Half of AT&T's networks are controlled by open-source SDN code
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AT&T says it has replaced nearly half of the software in its vast operations with open-source software-defined networking (SDN) code.
Speaking to developers just before this year's CES conference kicked off on Tuesday, technology and operations veep John Donovan dropped that figure as evidence that the operator's SDN strategy is working.
Donovan said there are now "millions" of AT&T wireless subscribers connected to virtualized network services – for example, many will be relying on the so-called AT&T Integrated Cloud (AIC), which is based on OpenStack.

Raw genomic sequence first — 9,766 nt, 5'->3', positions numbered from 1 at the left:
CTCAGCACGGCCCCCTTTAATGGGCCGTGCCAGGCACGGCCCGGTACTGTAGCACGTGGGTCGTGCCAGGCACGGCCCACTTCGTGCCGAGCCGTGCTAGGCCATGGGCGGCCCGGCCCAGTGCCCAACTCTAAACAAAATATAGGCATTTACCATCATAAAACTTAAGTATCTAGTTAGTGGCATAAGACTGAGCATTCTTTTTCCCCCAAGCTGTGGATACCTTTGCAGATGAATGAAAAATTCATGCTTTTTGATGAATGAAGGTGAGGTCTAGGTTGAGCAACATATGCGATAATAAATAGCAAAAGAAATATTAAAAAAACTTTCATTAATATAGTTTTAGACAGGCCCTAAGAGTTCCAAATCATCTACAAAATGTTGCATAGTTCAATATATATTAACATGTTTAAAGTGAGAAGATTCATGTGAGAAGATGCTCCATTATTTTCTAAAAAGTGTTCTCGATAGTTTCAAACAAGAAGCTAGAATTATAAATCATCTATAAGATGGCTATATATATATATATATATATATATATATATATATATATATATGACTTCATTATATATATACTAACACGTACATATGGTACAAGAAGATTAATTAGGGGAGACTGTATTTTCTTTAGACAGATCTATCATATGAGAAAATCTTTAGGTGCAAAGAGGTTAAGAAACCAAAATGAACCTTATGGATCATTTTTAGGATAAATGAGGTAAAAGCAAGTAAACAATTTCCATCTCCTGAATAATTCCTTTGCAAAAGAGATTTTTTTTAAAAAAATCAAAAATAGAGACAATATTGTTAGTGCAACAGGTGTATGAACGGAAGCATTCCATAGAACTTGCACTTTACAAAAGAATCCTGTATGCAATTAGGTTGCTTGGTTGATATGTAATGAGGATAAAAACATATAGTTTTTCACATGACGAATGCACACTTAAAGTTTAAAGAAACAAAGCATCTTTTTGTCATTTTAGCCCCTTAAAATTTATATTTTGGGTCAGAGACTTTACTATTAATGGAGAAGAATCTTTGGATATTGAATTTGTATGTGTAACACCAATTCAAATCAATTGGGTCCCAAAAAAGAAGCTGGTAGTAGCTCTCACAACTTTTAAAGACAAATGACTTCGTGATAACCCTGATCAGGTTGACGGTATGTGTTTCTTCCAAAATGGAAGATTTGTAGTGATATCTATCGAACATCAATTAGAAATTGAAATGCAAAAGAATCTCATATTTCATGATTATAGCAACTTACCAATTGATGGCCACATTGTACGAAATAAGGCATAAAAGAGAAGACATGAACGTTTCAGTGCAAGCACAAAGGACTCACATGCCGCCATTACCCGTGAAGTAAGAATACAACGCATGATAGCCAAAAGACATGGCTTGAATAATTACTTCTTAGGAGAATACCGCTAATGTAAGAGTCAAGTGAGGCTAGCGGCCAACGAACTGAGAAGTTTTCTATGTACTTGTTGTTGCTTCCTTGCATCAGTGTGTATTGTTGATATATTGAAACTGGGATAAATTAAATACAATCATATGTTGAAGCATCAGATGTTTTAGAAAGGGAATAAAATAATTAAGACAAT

The US telco ended 2015 with AIC deployed to 74 of its locations around the world, and has more than 275 businesses using it, we're told. AT&T's internal tools and the customer-facing applications share the same code in the cloud.
OpenStack and SDN doesn't just mean the network as a whole is more resilient, since a failure in one zone doesn't cascade to others: Donovan said the configurability in AIC also makes it much easier to design an implementation or service to meet local regulations.
SDN also helps the company "contain security threats better," Donovan added.
While OpenStack is the most important of the SDN projects to AT&T's current requirements, he said the company is also contributing to OpenNFV, OpenDaylight, and ONOS.
Donovan's address to the developers starts at the 1hr 33min 40s mark of this webcast. ®
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